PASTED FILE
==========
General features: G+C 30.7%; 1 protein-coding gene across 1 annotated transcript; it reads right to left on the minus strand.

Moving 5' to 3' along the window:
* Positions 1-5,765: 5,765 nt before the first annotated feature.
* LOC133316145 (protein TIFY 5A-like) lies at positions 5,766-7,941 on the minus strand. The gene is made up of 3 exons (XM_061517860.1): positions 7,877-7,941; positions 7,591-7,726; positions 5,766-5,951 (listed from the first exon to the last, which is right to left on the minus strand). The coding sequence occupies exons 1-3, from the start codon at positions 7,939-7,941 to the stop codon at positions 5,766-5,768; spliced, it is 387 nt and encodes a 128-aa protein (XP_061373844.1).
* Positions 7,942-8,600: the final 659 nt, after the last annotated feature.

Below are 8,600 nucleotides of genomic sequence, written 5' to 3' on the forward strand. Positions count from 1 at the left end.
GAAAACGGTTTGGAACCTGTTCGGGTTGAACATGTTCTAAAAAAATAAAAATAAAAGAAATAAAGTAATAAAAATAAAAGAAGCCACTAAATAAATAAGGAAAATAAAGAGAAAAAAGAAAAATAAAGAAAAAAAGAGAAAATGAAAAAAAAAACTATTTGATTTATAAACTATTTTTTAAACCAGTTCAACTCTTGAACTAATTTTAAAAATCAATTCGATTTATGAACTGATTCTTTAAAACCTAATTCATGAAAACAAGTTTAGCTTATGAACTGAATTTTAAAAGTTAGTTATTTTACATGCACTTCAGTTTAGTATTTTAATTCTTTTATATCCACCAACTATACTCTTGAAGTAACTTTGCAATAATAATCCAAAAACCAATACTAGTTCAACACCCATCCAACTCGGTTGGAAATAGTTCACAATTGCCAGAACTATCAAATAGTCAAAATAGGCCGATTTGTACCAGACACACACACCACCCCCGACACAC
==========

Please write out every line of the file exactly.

General features: G+C 30.7%; 1 protein-coding gene across 1 annotated transcript; it reads right to left on the minus strand.

Moving 5' to 3' along the window:
* Positions 1-5,765: 5,765 nt before the first annotated feature.
* LOC133316145 (protein TIFY 5A-like) lies at positions 5,766-7,941 on the minus strand. The gene is made up of 3 exons (XM_061517860.1): positions 7,877-7,941; positions 7,591-7,726; positions 5,766-5,951 (listed from the first exon to the last, which is right to left on the minus strand). The coding sequence occupies exons 1-3, from the start codon at positions 7,939-7,941 to the stop codon at positions 5,766-5,768; spliced, it is 387 nt and encodes a 128-aa protein (XP_061373844.1).
* Positions 7,942-8,600: the final 659 nt, after the last annotated feature.

Below are 8,600 nucleotides of genomic sequence, written 5' to 3' on the forward strand. Positions count from 1 at the left end.
GAAAACGGTTTGGAACCTGTTCGGGTTGAACATGTTCTAAAAAAATAAAAATAAAAGAAATAAAGTAATAAAAATAAAAGAAGCCACTAAATAAATAAGGAAAATAAAGAGAAAAAAGAAAAATAAAGAAAAAAAGAGAAAATGAAAAAAAAAACTATTTGATTTATAAACTATTTTTTAAACCAGTTCAACTCTTGAACTAATTTTAAAAATCAATTCGATTTATGAACTGATTCTTTAAAACCTAATTCATGAAAACAAGTTTAGCTTATGAACTGAATTTTAAAAGTTAGTTATTTTACATGCACTTCAGTTTAGTATTTTAATTCTTTTATATCCACCAACTATACTCTTGAAGTAACTTTGCAATAATAATCCAAAAACCAATACTAGTTCAACACCCATCCAACTCGGTTGGAAATAGTTCACAATTGCCAGAACTATCAAATAGTCAAAATAGGCCGATTTGTACCAGACACACACACCACCCCCGACACAC